On the emotional side of things, cold water immersion triggers the release of serotonin, aka the happiness hormone, which may or may not improve your mood. Just from a psychological point of view, waking up first thing in the morning and confronting a facefull of ice cold water without hesitation catalyzes you to feel like an embodied warrior. There’s a lot to be said for that alone. And as if all that weren’t enough, cold water immersion might even increase longevity.

In his groundbreaking book, Healthy at 100—which recounts the scientific findings of then-Harvard professor Dr. Alexander Leaf—author John Robbins tells of the Abkhasian centenarians living in southern Russia. Apparently, these mystical long lived men in Abkhasia would polar plunge in cold rivers daily, no matter what the weather was like. Many of these men lived well into their hundreds. While I am by no means claiming to be an expert on the science of how polar plunging works, my experience confirms many of these reported benefits.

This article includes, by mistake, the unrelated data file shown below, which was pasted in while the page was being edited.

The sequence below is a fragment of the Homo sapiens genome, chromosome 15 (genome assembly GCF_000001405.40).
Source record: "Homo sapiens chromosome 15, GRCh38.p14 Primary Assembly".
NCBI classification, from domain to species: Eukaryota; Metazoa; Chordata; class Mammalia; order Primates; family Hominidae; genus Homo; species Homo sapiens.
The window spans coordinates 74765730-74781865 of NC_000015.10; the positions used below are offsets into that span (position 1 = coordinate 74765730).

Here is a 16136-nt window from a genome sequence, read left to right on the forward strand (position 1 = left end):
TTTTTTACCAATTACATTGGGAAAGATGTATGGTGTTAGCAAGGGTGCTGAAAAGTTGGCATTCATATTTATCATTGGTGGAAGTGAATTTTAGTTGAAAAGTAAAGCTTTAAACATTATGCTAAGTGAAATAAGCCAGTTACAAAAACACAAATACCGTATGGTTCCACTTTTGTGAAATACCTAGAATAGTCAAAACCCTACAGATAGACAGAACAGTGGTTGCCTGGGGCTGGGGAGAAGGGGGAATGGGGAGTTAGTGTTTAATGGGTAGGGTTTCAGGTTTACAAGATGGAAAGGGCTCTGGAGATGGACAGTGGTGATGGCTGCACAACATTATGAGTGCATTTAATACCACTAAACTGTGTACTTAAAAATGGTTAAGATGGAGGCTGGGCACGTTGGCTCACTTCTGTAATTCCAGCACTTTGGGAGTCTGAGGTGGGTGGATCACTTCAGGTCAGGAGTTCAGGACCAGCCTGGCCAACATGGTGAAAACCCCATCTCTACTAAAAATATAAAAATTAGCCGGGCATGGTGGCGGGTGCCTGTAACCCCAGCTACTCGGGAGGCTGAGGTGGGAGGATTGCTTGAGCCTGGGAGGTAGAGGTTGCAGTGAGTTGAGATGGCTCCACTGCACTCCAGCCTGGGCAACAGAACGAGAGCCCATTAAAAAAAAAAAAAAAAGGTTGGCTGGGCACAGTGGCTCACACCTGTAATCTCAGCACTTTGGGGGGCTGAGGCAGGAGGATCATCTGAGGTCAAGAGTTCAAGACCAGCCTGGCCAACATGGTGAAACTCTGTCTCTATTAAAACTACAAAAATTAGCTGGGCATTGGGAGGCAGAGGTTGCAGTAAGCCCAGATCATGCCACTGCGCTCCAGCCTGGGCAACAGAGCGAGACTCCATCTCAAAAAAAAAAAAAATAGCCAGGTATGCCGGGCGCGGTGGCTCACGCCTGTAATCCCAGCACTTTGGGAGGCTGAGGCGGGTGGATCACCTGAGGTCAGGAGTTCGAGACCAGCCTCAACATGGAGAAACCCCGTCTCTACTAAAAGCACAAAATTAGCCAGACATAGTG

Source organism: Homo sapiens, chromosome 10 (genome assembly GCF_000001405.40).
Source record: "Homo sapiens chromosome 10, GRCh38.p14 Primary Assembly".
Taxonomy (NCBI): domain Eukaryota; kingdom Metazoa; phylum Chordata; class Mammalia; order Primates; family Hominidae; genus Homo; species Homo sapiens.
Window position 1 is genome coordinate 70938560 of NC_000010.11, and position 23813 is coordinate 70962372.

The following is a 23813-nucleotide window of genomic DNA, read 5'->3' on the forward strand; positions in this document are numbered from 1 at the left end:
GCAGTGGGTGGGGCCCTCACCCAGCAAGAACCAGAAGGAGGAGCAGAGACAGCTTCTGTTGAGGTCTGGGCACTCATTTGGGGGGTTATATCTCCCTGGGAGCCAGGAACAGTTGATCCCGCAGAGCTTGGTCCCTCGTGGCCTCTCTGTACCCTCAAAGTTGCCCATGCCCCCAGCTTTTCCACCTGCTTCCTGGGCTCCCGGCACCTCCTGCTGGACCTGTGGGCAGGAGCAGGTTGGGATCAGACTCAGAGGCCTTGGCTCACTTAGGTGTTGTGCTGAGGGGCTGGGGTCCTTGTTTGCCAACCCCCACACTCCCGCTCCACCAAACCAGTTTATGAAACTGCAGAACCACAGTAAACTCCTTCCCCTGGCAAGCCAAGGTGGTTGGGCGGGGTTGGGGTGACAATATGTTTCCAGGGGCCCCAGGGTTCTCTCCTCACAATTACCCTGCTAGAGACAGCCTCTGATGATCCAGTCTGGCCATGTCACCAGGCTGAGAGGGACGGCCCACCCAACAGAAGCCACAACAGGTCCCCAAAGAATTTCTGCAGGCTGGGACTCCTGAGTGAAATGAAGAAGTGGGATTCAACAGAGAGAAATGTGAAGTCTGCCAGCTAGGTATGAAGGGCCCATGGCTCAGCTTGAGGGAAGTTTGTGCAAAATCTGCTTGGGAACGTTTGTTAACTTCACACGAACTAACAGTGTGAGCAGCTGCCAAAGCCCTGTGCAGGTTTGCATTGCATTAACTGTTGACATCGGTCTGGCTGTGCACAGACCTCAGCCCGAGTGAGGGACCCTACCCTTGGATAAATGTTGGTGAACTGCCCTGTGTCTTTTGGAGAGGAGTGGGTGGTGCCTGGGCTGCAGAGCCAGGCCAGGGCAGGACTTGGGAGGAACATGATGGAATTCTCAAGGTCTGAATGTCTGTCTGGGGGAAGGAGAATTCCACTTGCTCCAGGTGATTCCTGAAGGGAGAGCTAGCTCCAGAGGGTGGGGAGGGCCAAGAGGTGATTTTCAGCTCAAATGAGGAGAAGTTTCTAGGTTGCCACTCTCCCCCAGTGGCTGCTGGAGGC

If you’d like more science on why you should polar plunge, look no further. But if you are bold enough to bypass your brain for a moment, and follow your curiosity… The real question is, where do you begin? With all the information and terms floating around the internet—cryotherapy, thermal contrasting, the Wim Hof Method, etc—things can get a little hazy. Not to mention expensive; many specialty freeze tanks sold on the market cost thousands  & thousands of dollars, which isn’t practical for most...yet ;)

That’s why I am writing this blog post.

To clear the air about what is perhaps my favorite funcomfortable Breaking Normal Hack in existence. I want to slice through the intellectualizing and make polar plunging more available to all of you. My life has benefited greatly from implementing this into my everyday routine, and I trust it may serve you as powerfully. This blog post is intended to shake off the intellectualism &/or rational lies surrounding cold water exposure and get right down into the cold hard truth. I am providing you with an easy-to-follow, practical, how-to guide, so that you can take the plunge and experience what I am talking about right away. As always, be smart, and take precaution when exposing yourself to cold water. It is counterproductive if you take it too far, or get hurt.